Investigation begins into fatal mine gas leak

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Investigation begins into fatal mine gas leak
Grieving locals have left candles and flowers at the mine entrance. Photo: DPA

Details emerged on Thursday as an investigation was launched into the worst mining accident in Germany since 1989. Three men died in a mine in central Germany on Tuesday afternoon after deadly gas escaped into a mine shaft.


The men, named by Bild newspaper on Thursday as Jürgen K., 56, Michael R., 50, and Christoph K., 24, are thought to have suffocated after a routine controlled explosion released abnormal levels of deadly gas into the mine shaft in Unterbreizbach, Thuringia, where they had been working on Tuesday lunchtime.

A total of seven miners became trapped 700 metres below ground when an explosion to free potash salt from the rock unleashed a "shock wave" of toxic carbon dioxide which spread quickly through the mines' tunnels, said the paper.

Two of the men succeeded in escaping into a neighbouring shaft, and used the mine lift to get safely above ground. Another two fled into a nearby shelter, where they used a telephone to contact the mine rescue time. The three remaining miners were less fortunate and were discovered dead that evening by the rescue team.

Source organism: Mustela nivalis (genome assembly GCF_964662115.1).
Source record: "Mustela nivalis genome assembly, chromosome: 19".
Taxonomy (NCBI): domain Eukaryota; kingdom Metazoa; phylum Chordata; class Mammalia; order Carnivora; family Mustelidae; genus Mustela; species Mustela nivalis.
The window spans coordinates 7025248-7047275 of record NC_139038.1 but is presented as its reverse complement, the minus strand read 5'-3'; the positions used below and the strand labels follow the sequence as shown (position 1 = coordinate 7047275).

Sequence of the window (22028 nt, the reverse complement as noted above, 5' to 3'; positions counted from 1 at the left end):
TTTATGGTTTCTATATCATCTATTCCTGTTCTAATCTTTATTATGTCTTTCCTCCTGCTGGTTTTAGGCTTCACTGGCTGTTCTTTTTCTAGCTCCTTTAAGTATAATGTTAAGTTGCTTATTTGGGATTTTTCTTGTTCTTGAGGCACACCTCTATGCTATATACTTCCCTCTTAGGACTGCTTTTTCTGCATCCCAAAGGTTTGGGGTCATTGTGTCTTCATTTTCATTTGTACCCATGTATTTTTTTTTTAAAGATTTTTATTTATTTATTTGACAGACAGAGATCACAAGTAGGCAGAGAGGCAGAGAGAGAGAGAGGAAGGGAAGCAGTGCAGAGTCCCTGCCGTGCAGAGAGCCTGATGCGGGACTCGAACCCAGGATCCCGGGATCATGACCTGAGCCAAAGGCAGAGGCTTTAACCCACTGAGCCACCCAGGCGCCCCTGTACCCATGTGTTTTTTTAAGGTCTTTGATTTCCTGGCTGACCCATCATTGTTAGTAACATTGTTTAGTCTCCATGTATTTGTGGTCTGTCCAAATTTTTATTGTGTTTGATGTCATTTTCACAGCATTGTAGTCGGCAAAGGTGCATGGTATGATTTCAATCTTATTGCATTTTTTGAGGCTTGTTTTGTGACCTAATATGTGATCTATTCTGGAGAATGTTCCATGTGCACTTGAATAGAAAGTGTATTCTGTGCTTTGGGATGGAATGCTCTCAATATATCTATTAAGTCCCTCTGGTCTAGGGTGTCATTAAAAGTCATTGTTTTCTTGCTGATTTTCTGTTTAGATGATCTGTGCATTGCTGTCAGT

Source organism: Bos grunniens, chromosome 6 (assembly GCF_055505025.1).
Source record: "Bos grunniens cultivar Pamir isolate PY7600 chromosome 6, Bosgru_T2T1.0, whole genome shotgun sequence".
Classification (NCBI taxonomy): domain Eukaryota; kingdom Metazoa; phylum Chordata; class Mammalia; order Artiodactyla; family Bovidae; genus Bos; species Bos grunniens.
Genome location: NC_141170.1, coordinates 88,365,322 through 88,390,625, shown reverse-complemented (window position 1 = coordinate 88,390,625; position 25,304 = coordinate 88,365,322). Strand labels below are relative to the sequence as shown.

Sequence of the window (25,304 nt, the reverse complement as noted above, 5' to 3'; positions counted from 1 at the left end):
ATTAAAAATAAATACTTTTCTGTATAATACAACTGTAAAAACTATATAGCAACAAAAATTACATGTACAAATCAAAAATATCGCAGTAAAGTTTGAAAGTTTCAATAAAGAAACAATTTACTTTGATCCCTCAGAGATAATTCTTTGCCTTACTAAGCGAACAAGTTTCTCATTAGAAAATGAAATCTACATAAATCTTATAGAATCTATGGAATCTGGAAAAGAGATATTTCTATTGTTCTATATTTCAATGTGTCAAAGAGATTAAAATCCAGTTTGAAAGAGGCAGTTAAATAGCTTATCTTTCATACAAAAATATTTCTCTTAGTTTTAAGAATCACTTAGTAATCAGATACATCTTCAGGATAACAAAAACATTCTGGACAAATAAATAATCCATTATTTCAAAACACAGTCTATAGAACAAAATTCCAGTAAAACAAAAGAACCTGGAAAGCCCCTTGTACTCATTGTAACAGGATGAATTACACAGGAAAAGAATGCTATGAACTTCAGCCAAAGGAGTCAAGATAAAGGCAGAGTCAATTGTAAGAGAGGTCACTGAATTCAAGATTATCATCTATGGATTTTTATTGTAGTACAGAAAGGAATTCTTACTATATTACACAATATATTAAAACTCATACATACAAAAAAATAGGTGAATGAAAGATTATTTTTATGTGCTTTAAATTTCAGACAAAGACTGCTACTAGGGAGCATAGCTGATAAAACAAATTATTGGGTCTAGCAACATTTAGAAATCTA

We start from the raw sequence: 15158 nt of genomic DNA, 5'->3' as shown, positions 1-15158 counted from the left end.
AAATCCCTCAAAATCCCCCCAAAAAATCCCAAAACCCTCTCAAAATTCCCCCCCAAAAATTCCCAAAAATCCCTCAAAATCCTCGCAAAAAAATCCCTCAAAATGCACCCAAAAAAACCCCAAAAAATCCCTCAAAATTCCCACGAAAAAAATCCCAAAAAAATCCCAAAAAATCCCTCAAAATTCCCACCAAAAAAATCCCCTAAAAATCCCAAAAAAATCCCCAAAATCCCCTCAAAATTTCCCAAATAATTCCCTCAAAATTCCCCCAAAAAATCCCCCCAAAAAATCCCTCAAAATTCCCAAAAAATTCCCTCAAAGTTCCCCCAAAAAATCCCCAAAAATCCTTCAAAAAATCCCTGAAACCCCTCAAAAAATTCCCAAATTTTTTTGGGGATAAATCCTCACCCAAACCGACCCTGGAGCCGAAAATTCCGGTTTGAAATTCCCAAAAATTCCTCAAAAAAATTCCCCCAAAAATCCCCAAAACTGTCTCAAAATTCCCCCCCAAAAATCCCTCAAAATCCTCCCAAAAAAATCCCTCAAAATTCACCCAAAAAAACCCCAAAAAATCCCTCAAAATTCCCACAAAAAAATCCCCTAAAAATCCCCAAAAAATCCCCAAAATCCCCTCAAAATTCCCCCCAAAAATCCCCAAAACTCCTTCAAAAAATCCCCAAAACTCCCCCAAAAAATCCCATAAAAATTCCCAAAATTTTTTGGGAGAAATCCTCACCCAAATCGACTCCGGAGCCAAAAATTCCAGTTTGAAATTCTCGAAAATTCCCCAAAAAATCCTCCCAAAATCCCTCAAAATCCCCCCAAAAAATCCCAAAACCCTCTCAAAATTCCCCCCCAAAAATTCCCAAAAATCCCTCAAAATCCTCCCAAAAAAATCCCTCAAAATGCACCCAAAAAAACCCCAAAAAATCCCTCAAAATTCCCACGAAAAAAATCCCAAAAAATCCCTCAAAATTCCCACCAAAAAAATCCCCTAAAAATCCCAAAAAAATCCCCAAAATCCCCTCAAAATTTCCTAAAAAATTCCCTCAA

A forensics team is now investigating how the men died. Confusingly, they had all been wearing small emergency packs on their backs containing enough oxygen to last for up to an hour. Currently there are two theories of what happened, the paper said.

"It could be that the shock wave was so big that it threw the men against the wall of the mine shaft and that's how they died," spokesman Michael Wudonig from mine operator K+S Potash told Bild. "But I think that's improbable."

More likely, said Wudonig, was that so much gas escaped so quickly that it overwhelmed the men. "We assume the men didn't manage to put their oxygen masks on or escape into a secure room. They probably suffocated."

Whether the incident was due to any oversight by mine operators remains unclear.

"Having a carbon dioxide leak is an everyday occurrence," said another K+S spokesman Ulrich Goebel on Tuesday. "But it is highly unusual to have such a large quantity seep out so that the gas penetrates the mine shaft and escapes above ground."

State prosecutors have launched an investigation into the incident, but have as yet not been able to reach the site of the explosion due to high concentrations of toxic gas.

“It could last a long time,” Markus Knapp, spokesman from the state prosecutors office in Meiningen. The mine will remain shut until the end of the week as mourners continue to pay their respects at the site.

READ MORE: Explosion kills three miners, four rescued

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